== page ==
The company, which has been one of the most successful housebuilders in the UK over recent years, said it had sold 570 homes in the six months to 28 February, down from 701 for the same period last year. Pre-tax profit dropped £100,000 to £18.6m on turnover of £58.5m, down 11% from £65.5m.
Analysts expect the group to sell about 1600 homes this financial year but chief executive and deputy chairman Keith Lovelock admitted that the target would be hard to achieve.
He said poor weather had put off many elderly customers. The average age of McCarthy & Stone's customers is 75.
He said: "We will have a hard job meeting last year's levels [1536 sales]." Lovelock also said higher interest rates last year had hit sales while reservations had fallen from last year.
McCarthy & Stone managed to maintain pre-tax profit by increasing the average selling price 9% from £85,900 to £94,000 on a gross operating margin of 48%.
The group hopes to be selling 2000 units a year in three years, and has built up a landbank to more than four years at current production levels.
Lovelock said the biggest concern facing the group was planning delays. He added his voice to the chorus of complaint from housebuilders, who are waiting up to two years for some developments to be approved.
He said: "It just takes too long and we do make a bit of noise about it." He said most McCarthy & Stone projects took about a year to gain planning permission, six to nine months more than they should.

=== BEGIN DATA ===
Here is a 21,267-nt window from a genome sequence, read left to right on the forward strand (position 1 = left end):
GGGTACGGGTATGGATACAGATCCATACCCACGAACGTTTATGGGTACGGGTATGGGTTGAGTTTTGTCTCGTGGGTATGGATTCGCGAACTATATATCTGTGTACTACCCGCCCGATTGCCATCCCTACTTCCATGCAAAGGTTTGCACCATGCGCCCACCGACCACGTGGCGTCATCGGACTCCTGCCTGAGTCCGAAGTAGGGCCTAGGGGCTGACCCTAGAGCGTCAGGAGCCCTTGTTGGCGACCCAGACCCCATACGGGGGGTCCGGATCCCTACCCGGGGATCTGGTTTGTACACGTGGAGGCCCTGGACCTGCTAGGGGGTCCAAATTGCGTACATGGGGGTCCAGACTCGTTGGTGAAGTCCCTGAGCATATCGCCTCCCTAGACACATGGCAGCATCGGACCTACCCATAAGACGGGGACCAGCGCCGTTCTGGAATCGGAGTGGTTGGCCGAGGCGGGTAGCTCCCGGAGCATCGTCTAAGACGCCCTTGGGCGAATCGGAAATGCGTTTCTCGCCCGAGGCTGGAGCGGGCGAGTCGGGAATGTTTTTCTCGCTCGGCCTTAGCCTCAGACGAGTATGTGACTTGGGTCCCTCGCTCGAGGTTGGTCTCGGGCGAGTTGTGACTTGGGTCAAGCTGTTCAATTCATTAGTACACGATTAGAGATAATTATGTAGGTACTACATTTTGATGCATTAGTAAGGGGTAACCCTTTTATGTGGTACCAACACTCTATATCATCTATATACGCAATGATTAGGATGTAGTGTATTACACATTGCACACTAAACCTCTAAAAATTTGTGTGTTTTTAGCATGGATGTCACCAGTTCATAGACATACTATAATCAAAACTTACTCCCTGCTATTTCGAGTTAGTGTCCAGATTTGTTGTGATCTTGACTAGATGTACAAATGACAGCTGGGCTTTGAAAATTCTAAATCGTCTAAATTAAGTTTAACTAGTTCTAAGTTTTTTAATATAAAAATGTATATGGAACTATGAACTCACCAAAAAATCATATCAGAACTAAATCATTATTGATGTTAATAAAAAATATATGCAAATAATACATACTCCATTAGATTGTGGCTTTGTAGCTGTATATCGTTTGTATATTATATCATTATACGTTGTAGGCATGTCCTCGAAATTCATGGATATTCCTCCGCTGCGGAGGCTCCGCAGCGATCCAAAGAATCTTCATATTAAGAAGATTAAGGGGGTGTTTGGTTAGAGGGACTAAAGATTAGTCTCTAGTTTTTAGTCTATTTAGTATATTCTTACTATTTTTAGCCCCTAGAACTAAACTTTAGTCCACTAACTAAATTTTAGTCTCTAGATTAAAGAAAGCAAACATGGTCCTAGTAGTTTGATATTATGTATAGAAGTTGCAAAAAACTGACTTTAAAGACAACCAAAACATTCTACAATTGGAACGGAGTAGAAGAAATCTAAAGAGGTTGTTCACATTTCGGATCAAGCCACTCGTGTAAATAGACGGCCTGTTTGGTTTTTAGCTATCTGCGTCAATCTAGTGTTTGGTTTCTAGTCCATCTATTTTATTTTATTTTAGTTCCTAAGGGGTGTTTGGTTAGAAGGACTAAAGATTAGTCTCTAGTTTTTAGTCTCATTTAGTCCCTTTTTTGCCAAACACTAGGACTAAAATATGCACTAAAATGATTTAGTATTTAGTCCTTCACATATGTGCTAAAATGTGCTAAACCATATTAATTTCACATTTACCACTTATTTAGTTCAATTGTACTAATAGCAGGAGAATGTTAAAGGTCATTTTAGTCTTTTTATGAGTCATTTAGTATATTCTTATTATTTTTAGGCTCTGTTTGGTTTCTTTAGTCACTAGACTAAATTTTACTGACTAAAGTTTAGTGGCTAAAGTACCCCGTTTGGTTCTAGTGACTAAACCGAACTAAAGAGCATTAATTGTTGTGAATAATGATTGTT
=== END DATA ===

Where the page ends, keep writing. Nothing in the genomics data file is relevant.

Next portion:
Lovelock said housebuilders were caught in the middle of a conflict between local authorities and central government and often had to resort to appeals to obtain planning permission.
Director Mike Jennings said the group was successful in 75% of appeals and that this statistic alone illustrated the problems it faced.
He said: "You wouldn't believe the gymnastics we have to do sometimes to get the permission." Lovelock said McCarthy & Stone sometimes had problems because it tended to focus on small developments with a relatively high number of homes.
This was because its homes were generally smaller than average because they were purpose-built for elderly people who often lived on their own.
He said: "Our developments sound larger than they usually are."
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